After a 22-year teaching career that took him and his family to the other side of the world, Prescott Unified School District (PUSD) Assistant Superintendent Clark Tenney has been selected to take the district’s top job after the retirement of Superintendent Joe Howard.
As he was preparing to take over the role he told Prescott LIVING his most immediate goals include improving communication with everyone in the community by holding listening sessions and working to mend divisions that have cropped up between parents and other residents over politics and philosophies that affect K-12 schools.
“I see myself as kind of a bridge-builder,” he said. “I’d like to get back to the level of support in the community we always have enjoyed in the past.”
One of the narratives he wants to dispel is the contention that students’ standardized test scores are low or declining because the district’s actual scores are in the top 15% in Arizona for reading and science and the top 24% for math. He said he will work to raise math scores, which could lead to a sharpening of the district’s already strong focus on STEM-related curriculum.
The PUSD Governing Board named Tenney to the job in April after conducting a national search, naming him as one of two finalists before the other candidate accepted another position. His first day will be July 1, and Howard, who held the job for eight years, is staying on through October to help with the transition.
A Prescott High School graduate, Tenney served as a church missionary in Japan and took a part-time job teaching high schoolers Japanese toward the end of his studies in international relations at Brigham Young University and fell in love with the profession. He takes after two grandparents who were teachers — his grandfather went on to become a schools superintendent in Oceanside, California, in the 1940s.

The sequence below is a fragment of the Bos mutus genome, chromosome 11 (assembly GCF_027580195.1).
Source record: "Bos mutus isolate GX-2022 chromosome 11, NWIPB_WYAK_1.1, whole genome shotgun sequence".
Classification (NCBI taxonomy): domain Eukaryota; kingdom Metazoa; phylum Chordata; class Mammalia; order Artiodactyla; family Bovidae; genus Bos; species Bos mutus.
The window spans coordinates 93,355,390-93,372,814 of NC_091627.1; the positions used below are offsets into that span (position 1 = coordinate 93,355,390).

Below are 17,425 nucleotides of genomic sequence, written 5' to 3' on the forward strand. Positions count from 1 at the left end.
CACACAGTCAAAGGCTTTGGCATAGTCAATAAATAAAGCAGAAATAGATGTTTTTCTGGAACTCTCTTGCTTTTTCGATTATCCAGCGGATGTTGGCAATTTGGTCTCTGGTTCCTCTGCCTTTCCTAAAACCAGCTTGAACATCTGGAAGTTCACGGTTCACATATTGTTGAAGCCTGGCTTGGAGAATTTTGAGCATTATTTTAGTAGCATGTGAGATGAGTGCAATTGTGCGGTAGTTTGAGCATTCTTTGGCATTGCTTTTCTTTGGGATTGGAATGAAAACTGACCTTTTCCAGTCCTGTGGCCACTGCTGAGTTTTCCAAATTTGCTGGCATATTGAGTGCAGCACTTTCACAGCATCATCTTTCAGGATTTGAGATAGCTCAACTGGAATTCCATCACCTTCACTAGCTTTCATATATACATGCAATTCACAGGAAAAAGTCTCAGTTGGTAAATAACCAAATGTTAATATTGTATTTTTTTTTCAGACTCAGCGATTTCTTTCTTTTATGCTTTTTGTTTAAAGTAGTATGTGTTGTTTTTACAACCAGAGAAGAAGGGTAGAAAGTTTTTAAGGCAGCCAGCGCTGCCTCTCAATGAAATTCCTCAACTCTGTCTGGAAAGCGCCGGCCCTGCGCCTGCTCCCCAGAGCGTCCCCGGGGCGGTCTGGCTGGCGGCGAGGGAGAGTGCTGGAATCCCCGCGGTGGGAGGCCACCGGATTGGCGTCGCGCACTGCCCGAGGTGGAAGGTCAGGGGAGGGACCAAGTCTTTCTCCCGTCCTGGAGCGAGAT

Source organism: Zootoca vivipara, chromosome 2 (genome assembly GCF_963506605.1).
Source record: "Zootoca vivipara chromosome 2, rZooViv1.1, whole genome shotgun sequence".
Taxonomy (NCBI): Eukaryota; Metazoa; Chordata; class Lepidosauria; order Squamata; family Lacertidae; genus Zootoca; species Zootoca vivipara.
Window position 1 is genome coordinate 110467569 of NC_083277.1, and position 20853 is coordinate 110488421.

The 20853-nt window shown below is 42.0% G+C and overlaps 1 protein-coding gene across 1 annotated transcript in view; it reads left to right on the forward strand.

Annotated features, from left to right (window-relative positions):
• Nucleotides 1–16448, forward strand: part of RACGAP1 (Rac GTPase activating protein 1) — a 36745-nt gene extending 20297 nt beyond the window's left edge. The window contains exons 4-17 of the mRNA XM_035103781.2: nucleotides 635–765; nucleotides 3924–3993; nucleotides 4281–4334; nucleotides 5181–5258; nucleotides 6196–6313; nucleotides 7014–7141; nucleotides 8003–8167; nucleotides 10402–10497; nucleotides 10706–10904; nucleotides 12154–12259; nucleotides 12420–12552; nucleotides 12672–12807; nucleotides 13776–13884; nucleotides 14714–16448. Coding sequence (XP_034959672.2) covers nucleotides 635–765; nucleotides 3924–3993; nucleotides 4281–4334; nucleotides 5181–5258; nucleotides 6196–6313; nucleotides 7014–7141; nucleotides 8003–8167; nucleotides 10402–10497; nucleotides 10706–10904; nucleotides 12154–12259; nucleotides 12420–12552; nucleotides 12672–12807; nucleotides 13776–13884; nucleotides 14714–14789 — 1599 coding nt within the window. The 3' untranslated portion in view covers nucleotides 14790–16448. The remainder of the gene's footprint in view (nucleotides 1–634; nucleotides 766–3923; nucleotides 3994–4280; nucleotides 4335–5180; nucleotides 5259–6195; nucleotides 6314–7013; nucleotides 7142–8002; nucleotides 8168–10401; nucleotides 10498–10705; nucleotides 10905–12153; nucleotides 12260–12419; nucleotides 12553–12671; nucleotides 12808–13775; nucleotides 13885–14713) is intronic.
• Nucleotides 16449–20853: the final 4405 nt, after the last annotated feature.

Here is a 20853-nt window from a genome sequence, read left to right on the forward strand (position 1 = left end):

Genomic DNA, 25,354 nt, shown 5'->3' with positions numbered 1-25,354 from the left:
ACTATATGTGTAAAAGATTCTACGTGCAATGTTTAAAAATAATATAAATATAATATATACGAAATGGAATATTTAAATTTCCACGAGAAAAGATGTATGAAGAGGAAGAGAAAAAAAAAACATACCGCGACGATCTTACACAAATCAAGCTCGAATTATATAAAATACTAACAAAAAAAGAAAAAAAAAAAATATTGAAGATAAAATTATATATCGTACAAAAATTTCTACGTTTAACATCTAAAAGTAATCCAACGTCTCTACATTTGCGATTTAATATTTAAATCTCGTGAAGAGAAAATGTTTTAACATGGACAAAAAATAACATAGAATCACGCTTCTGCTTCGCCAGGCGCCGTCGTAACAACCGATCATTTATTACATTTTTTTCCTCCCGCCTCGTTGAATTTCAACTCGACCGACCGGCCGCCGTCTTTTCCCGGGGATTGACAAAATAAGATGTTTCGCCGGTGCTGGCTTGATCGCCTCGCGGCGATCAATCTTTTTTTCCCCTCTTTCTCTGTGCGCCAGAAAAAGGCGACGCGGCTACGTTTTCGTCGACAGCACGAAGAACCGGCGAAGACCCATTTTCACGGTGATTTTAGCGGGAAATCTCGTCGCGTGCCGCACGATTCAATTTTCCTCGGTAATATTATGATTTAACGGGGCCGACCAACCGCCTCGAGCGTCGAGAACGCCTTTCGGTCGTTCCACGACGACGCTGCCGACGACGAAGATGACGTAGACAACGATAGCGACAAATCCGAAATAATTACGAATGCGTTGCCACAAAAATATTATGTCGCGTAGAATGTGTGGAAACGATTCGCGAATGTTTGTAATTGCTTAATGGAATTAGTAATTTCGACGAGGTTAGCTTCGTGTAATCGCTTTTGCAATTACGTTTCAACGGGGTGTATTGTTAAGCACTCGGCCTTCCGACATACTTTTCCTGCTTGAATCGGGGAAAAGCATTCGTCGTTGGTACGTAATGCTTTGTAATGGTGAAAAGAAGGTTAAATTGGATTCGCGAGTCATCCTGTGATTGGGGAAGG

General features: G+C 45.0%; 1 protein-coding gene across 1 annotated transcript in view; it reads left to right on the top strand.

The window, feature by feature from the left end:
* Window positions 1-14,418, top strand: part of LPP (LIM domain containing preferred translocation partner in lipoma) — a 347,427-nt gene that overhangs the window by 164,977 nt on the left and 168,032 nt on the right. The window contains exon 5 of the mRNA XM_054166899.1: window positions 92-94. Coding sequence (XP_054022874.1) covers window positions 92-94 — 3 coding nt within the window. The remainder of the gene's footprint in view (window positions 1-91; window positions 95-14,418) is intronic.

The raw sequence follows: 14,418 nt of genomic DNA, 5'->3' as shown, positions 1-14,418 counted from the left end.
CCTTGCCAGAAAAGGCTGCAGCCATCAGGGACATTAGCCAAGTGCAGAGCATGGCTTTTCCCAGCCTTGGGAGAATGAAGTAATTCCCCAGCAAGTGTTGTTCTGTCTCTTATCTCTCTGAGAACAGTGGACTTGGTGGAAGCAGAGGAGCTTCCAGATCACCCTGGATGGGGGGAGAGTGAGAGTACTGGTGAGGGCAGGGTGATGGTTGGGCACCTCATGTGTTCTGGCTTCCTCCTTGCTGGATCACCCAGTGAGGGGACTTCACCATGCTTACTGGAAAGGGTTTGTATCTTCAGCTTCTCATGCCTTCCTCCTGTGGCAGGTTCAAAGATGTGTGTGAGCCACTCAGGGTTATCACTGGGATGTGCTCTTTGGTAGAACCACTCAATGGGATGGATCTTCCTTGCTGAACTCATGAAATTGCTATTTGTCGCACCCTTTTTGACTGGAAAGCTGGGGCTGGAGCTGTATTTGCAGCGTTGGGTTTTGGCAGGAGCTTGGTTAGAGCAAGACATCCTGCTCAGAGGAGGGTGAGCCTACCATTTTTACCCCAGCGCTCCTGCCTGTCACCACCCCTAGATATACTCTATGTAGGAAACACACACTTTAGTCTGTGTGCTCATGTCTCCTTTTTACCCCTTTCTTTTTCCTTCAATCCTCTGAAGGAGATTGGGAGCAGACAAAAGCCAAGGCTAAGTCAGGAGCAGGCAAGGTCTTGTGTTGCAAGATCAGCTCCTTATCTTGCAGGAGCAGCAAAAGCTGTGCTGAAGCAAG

“I knew that we were never going to be doing that well for ourselves financially if I chose to do that rather than business or Japanese, but I said this is it, this is my calling, this is what I’m supposed to do. And I’ve loved it ever since,” he said.
Tenney and his wife Sonya, sweethearts since high school, moved to Tokyo where he taught Japanese to American high school students, and four of their five children were born there over the next 12 years.
They maintained a home in Prescott and moved back full time so he could teach U.S. history and Japanese at Prescott High. He started moving into administration in 2014 as principal of Abia Judd Elementary School for four years, then as Prescott High’s assistant principal for another three. He became human resources and special programs director in 2021 and took on the assistant superintendent’s title a year later.
Tenney also has served on the Prescott City Council since February 2021, when he was appointed to fill the vacancy left by the resignation of Councilwoman Billie Orr. He is not running for election this fall and will leave the Council Nov. 28, a decision he made before securing the superintendent job because Howard’s retirement was imminent and he would be taking on more responsibilities as a result.
But he said he’s enjoyed the process and has learned much that will benefit him in his new role, including connecting with people who aren’t directly involved with the schools but can still play a role in improving them.
“I’ve built relationships of trust with a lot of people in the community that I know will benefit our kids and our schools as we partner with people,” he said.